Glenn Research Center
NASA John H. Glenn Research Center at Lewis Field is a NASA center, located within the cities of Brook Park and Cleveland between Cleveland Hopkins International Airport and the Rocky River Reservation of Cleveland Metroparks, with a subsidiary facility in Sandusky, Ohio, its director is Janet L. Kavandi. Glenn Research Center is one of ten major NASA field centers, whose primary mission is to develop science and technology for use in aeronautics and space; as of May 2012, it employed about 1,650 civil servants and 1,850 support contractors located on or near its site. In 2010, the on-site NASA Visitors Center moved to the Great Lakes Science Center in the North Coast Harbor area of downtown Cleveland; the installation was established in 1942 as part of the National Advisory Committee for Aeronautics and was incorporated into the National Aeronautics and Space Administration as a laboratory for aircraft engine research. It was first named the Aircraft Engine Research Laboratory after funding was approved in June 1940.
It was renamed the Flight Propulsion Research Laboratory in 1947, the Lewis Flight Propulsion Laboratory in 1948, the NASA Lewis Research Center in 1958. On March 1, 1999, the center was renamed the NASA John H. Glenn Research Center at Lewis Field. John Glenn was an American fighter pilot and politician; as early as 1951, researchers at the LFPL were studying the combustion processes in liquid rocket engines. The 6,400-acre Plum Brook Field Station near Sandusky, Ohio is part of Glenn, it is located about 50 miles from the main campus. It specializes in large scale tests that would be hazardous on the main campus; as of 2015, the station consisted of five major facilities: B-2 Spacecraft Propulsion Research Facility: not functional Combined Effects Chamber: never used and unusable Cryogenic Components Laboratory: slated for demolition Hypersonic Test Facility Space Power FacilityThe Plum Brook Reactor was decontaminated and decommissioned under a 2008 cost-plus-fee contract valued at more than $33.5 million.
The B-2 Spacecraft Propulsion Research Facility is the world's only facility capable of testing full-scale, upper-stage launch vehicles and rocket engines under simulated high-altitude conditions. The Space Power Facility houses the world's largest space environment vacuum chamber. An icing tunnel is capable of simulating atmospheric icing condition to test the effect of ice accretion on aircraft wings and body as well as to test anti-icing systems for aircraft; the Zero Gravity Research Facility is a vertical vacuum chamber used for microgravity experiments. It was designated a National Historic Landmark in 1985; the facility uses vertical drop tests in a vacuum chamber to investigate the behavior of components, liquids and combustion in such circumstances. The facility consists of a concrete-lined shaft, 28 feet in diameter, that extends 510 feet below ground level. An aluminum vacuum chamber, 20 feet in diameter and 470 feet high, is contained within the concrete shaft; the pressure in this vacuum chamber is reduced to 13.3 newtons per square meter before use.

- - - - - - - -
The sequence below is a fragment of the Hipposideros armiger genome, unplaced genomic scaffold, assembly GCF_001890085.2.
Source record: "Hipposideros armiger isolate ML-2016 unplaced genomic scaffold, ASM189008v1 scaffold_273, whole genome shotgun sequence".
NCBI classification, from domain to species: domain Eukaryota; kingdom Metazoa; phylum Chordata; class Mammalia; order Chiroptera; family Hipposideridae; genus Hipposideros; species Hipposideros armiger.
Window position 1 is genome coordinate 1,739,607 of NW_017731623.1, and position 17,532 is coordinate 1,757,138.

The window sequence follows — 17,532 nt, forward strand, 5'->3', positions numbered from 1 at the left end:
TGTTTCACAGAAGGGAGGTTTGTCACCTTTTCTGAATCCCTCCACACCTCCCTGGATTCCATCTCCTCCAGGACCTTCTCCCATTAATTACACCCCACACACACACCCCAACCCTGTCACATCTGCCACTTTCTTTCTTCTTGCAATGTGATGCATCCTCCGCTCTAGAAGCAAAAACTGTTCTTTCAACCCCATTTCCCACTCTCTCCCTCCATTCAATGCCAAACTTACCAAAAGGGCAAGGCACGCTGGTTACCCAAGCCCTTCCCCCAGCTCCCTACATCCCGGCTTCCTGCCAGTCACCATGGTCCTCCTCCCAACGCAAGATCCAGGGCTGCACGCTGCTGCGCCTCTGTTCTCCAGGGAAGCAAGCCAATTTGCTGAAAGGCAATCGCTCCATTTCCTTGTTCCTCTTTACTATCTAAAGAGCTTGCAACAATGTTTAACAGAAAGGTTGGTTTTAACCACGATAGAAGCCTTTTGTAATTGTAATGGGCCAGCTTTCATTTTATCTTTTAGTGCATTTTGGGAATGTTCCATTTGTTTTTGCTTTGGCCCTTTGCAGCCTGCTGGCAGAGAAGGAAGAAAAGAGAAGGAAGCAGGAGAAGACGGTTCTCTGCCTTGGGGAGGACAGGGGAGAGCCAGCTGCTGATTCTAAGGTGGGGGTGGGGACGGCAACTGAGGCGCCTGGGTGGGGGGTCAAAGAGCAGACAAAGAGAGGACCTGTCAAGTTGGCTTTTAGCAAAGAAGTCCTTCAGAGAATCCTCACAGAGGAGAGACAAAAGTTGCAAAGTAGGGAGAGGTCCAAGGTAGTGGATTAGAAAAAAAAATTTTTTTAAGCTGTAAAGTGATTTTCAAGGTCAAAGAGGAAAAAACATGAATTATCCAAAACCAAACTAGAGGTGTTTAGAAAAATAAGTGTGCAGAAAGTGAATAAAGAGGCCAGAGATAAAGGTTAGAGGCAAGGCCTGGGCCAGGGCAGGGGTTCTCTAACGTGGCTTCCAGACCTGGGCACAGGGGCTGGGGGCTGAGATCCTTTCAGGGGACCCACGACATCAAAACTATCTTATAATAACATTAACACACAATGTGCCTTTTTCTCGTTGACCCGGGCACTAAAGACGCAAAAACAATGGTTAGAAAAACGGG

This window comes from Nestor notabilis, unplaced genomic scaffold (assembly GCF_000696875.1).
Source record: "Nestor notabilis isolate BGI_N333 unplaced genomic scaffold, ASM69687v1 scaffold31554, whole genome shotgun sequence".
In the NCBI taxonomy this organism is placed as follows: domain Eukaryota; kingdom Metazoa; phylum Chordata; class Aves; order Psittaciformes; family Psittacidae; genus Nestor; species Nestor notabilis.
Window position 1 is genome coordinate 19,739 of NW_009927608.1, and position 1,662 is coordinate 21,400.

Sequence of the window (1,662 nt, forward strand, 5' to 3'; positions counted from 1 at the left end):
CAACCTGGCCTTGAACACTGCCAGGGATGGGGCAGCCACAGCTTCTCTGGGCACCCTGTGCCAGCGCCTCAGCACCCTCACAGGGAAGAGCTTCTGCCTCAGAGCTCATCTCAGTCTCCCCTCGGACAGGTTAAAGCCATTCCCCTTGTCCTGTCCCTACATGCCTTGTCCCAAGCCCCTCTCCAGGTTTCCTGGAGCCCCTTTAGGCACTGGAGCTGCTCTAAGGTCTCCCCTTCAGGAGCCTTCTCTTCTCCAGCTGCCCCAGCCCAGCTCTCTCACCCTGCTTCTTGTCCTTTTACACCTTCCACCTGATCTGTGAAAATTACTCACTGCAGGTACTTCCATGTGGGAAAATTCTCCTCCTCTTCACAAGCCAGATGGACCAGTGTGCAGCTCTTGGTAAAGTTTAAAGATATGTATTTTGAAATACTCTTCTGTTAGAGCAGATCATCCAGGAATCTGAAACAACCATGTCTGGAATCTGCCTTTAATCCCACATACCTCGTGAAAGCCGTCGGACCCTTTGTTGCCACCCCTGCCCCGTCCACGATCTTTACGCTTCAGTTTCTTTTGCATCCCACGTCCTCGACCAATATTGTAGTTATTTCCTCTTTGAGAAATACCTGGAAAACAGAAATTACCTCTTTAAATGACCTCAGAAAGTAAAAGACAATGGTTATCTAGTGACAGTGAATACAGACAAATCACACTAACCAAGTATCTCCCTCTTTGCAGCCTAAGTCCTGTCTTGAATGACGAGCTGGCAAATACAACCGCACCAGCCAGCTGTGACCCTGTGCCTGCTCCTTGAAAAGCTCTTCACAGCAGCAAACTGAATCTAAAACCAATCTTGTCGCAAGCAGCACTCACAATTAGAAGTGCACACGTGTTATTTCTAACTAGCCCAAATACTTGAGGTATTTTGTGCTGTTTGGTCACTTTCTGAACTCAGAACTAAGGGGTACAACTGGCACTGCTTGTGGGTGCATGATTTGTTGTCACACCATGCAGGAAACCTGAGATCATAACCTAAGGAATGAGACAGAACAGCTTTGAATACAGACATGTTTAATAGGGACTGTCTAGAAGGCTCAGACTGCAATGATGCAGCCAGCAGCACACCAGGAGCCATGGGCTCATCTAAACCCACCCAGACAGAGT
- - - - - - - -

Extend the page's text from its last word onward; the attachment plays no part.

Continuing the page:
After the closing of the Japan Microgravity Centre, the NASA Zero-G facility is the largest microgravity facility in the world. Another, smaller drop tower remains in use; that tower has a free fall time of 2.2 seconds, the Dropping In Microgravity Environment program is conducted there. NASA Glenn does significant research and technology development on jet engines, producing designs that reduce energy consumption and noise; the chevrons it invented for noise reduction appear on many commercial jet engines today, including the Boeing 787 Dreamliner. The Glenn Research Center, along with its partners in industry, are credited with the following: The liquid hydrogen rocket engine, which Wernher von Braun credited as being the critical technology leading to the Apollo moon landing The Centaur upper stage rocket The gridded ion thruster, a high-efficiency engine for spaceflight. A Glenn-derived ion engine was used on the successful NASA probe Deep Space 1; the Electrical Power System for Space Station Freedom, except for minor modifications, is used on the International Space Station.